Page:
David Smith. The program's resident Southerner, I was born and raised in South Carolina, the son of two public school teachers. My parents lived in Germany during the Cuban Missile Crisis and building of the Berlin Wall, and their stories of life in Cold War Germany piqued my interest in the country’s history and cultures during my childhood some 15-20 years later. As a first-year college student, I was convinced I wanted to double major in business and German, but I quickly developed a love for the study of foreign affairs and the humanities. By my third year I had decided to major solely in German, a decision I have never regretted. It is a great life to get paid for doing something you truly enjoy. German for me is about people and their narratives—whether they be those of my parents; my German friends and colleagues; my high school German teacher, Peter Gould; or my college advisor and mentor, Al Gurganus.
In my teaching I try to live by the examples set by those before me and to be mindful that we all have stories to live and write, whether literally or figuratively: we all have histories—we all have dreams and aspirations. My role as a teacher is to train students to think critically and to achieve competency in the language and cultures of German-speaking lands. It is also, however, to encourage students to reach beyond their comfort zones to chase their dreams—to reflect on and embrace their strengths and weaknesses.
My research engages the writings and thought of people living in German-speaking areas of Germany in the Early Modern period and the Enlightenment, roughly 1600 to 1800. In particular I explore conceptions of German identity and unity at a time when there was no “Germany” in the political sense, an incredibly interesting topic when one considers that notions of race, gender, religion, aesthetics, and technology all play a part.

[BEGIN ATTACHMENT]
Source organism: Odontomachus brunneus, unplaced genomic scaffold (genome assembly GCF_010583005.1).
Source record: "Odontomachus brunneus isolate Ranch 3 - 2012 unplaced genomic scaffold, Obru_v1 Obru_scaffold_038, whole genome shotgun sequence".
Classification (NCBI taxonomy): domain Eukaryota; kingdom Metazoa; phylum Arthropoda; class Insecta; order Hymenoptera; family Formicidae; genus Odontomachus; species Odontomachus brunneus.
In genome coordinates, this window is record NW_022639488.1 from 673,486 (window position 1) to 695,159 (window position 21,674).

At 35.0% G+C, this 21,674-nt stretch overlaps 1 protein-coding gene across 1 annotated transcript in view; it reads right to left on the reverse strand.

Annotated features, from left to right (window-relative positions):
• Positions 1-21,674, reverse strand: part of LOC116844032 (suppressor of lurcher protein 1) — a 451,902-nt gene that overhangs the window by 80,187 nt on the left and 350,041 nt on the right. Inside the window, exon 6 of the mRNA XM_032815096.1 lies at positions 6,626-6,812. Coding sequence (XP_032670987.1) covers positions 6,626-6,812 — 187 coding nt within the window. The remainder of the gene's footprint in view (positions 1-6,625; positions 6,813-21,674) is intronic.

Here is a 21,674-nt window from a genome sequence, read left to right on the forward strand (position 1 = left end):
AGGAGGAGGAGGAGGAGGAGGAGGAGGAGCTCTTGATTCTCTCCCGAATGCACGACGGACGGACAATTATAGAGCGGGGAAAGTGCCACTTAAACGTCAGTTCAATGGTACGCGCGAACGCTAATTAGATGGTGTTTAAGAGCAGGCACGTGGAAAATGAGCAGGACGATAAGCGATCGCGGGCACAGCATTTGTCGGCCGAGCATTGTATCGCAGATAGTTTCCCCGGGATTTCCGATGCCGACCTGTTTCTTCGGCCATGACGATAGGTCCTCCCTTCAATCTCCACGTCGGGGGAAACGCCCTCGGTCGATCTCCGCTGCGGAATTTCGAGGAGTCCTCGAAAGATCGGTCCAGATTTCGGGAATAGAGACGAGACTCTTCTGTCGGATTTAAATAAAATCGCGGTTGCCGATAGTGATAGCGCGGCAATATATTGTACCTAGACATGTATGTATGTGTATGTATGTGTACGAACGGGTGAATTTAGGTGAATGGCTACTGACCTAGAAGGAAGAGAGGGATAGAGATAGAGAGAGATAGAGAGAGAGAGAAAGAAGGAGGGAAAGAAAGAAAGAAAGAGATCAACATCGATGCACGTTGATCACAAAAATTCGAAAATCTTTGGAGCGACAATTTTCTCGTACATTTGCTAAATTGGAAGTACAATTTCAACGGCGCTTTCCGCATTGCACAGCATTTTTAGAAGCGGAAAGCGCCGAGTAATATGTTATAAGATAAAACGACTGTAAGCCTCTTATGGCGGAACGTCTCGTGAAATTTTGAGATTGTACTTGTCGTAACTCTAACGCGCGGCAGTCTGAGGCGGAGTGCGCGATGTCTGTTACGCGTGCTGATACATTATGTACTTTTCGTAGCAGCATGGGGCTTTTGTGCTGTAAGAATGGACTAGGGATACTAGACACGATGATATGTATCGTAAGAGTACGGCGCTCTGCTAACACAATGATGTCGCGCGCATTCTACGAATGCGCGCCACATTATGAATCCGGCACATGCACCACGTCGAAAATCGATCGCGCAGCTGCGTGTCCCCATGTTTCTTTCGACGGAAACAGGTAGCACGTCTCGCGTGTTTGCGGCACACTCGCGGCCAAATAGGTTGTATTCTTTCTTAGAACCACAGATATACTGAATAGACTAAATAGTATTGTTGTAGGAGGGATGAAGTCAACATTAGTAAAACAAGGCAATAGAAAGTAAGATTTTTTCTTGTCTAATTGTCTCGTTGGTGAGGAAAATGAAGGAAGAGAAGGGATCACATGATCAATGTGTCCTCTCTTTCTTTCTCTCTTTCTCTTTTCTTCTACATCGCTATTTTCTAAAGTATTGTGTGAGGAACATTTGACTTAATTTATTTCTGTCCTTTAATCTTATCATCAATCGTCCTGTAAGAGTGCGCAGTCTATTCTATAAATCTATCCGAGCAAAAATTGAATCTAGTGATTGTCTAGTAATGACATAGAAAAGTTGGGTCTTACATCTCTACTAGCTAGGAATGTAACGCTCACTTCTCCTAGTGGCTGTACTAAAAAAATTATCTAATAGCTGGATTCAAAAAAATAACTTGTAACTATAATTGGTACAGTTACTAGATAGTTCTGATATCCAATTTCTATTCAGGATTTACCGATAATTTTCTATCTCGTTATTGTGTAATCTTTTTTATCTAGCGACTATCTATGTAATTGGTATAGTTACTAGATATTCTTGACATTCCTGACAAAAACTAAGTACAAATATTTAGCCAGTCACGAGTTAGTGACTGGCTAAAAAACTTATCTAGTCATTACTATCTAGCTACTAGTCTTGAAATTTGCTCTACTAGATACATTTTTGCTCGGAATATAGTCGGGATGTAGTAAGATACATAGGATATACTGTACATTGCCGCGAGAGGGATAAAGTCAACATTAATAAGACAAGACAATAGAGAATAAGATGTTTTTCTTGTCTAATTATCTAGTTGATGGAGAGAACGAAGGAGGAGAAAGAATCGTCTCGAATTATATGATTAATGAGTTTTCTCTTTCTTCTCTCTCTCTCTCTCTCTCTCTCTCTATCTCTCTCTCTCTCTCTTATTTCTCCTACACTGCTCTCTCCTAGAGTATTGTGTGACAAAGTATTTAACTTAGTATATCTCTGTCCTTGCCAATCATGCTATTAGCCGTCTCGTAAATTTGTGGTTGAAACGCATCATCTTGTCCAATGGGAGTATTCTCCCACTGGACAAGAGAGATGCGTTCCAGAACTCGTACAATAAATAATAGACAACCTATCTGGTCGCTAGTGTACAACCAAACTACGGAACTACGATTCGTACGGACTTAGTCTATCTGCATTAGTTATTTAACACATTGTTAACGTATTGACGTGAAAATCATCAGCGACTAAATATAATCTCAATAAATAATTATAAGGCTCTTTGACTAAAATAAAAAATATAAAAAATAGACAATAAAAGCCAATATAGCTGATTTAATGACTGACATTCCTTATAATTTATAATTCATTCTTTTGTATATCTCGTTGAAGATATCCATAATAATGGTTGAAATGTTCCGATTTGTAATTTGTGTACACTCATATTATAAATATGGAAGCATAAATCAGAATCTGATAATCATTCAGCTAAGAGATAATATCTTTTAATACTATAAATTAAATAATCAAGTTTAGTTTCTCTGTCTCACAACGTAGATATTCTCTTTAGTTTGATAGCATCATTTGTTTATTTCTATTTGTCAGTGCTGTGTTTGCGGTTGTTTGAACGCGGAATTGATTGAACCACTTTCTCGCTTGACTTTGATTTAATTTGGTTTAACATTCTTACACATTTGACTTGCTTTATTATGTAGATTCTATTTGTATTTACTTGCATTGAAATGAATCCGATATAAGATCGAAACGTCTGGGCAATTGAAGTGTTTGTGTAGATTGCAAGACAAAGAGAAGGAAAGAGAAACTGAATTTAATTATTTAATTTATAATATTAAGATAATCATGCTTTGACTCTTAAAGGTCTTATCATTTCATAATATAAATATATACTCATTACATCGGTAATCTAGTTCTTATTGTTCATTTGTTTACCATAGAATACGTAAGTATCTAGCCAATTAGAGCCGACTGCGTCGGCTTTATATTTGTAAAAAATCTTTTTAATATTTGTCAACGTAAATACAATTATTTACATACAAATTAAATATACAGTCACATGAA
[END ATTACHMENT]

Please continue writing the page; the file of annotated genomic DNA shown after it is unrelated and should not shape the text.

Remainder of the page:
Funded ($2500), 2007. “Early Enlightenment Commemorations of the Printing Press.” Deutscher Akademischer Austauschdienst (DAAD) Grant to conduct archival research in Gotha and Leipzig, Germany.
1. Article: “Woman as the Face of God: The Poetry of J. M. R. Lenz.”
2. Book project: Early German Enlightenment Commemorations of Gutenberg’s Printing Press.
My manuscript examines a neglected product of early-Enlightenment thought with application to current debates in the fields of Germanistik, European imperialism, and media studies. As I demonstrate in my article in the Lessing Yearbook, J. C. Gottsched hails Gutenberg's invention as a God-inspired, German-mediated technology enabling the exercise and dissemination of reason. Gottsched then contrasts the virtues of press-driven reason with the sins of colonial enterprises, which cloud the mind with dreams of El Dorado and lead to corporal scourges—not just of the syphilitic colonizer and his colonized subject, but also of the German and greater European body politic.
My project expands on Gottsched’s pronouncement. In particular, it analyzes the degree to which commemorations of the press in 1740 privilege German speakers over the citizenry of Spain, France and England, all three of which possessed colonies and a recognized standard language when Germans did not. My study investigates the documents not simply to corroborate Gottsched’s convictions but rather to understand how they diverge and overlap in their depictions of the centrality of “Germany” and the press to the advancement of Enlightenment ideals. Of interest too is the possibility that some texts describe the press as a vehicle for exercising intellectual dominion over other cultures and languages, or even as a means by which to promote one theology over another.
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